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Monday, December 09, 2019

Pawlenty Doubles Down On Government Shutdowns

Former Minnesota Governor and presidential contender Tim Pawlenty, who made news last week when he suggested government shutdowns are sometimes a good thing, apparently thinks he’s onto something here, making his history of government paralysis a central theme in his second Iowa TV ad:

Pawlenty’s point is that his stubbornness won the day, state Democratic leaders yielding on the contentious issues. But he need only ask his Republican primary rival, former House Speaker Newt Gingrich, how standing firm on conservative principles in the 1995 budget showdown with Bill Clinton affected the party in the 1996 and 1998 elections (hint: not well).

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With Republicans once again setting the stage for gridlock in Congress over raising the U.S. Treasury's statutory debt limit, and using interviews to push disingenuous analogies comparing the federal government’s budgeting practices to that of an average American household. The real danger is that mainstream media could fall for this misleading comparison and pressure Democrats into enacting painful cuts to popular social programs, while also letting Republicans off the hook for their role in manufacturing this crisis in the first place.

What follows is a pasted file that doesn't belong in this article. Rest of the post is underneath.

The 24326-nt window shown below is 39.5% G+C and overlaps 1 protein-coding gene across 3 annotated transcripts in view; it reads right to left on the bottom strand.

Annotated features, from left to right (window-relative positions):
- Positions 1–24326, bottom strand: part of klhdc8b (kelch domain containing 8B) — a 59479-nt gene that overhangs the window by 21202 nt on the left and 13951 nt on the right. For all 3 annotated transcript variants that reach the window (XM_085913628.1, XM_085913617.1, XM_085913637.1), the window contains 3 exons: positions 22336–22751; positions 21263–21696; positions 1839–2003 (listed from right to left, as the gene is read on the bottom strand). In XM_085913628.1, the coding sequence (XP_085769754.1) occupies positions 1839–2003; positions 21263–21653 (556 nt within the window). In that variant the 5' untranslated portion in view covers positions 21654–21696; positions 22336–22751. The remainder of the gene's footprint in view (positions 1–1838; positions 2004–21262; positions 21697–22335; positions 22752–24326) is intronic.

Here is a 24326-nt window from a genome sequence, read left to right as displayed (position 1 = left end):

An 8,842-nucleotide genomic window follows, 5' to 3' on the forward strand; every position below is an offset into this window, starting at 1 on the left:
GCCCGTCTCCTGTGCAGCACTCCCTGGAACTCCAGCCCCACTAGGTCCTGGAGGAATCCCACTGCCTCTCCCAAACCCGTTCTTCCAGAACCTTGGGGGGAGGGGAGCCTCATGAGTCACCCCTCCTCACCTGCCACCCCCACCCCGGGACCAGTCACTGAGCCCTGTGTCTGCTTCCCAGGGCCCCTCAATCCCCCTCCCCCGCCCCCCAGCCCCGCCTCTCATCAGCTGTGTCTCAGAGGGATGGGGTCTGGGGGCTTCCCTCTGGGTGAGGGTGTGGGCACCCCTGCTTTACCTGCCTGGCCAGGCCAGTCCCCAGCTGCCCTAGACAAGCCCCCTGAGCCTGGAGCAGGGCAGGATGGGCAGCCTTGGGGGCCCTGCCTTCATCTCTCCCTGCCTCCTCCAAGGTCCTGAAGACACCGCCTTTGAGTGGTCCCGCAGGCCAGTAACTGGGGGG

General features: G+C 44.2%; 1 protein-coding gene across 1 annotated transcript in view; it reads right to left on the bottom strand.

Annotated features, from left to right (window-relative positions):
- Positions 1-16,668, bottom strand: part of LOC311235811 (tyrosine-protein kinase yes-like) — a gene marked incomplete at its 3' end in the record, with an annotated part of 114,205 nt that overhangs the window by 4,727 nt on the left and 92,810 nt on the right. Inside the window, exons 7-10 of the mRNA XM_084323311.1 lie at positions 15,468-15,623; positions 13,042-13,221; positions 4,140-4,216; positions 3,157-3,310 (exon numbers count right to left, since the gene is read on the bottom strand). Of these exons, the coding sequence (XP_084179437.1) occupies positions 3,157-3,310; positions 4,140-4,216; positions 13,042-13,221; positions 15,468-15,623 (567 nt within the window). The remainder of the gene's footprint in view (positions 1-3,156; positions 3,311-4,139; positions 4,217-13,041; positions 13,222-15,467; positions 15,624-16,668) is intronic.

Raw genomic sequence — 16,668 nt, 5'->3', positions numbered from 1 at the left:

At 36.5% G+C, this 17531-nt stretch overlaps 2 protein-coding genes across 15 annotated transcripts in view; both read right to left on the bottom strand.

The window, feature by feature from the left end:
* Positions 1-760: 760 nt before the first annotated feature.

These comparisons between federal and household budgets go back many years, and they ignore some glaring differences: Unlike a household or business, the U.S. government issues its own currency and can roll over its own debt. The political utility of this comparison, however, is that it has enabled conservatives to target social programs, while they avoid answering for their own role in running up the public debt through unfunded tax cuts under Republican administrations.

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Former President Donald Trump

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Donald Trump has hired one of America's top trial attorneys to go after a former Manhattan prosecutor who allegedly defamed him, TMZ reports.

Joe Tacopina sent a letter to Mark Pomerantz, claiming Pomerantz falsely stated in a 2022 resignation letter to Manhattan D.A. Alvin Braggthat Trump was "guilty of numerous felony violations" and that it was a "grave failure of justice not to hold [Trump] accountable by way of criminal prosecution."

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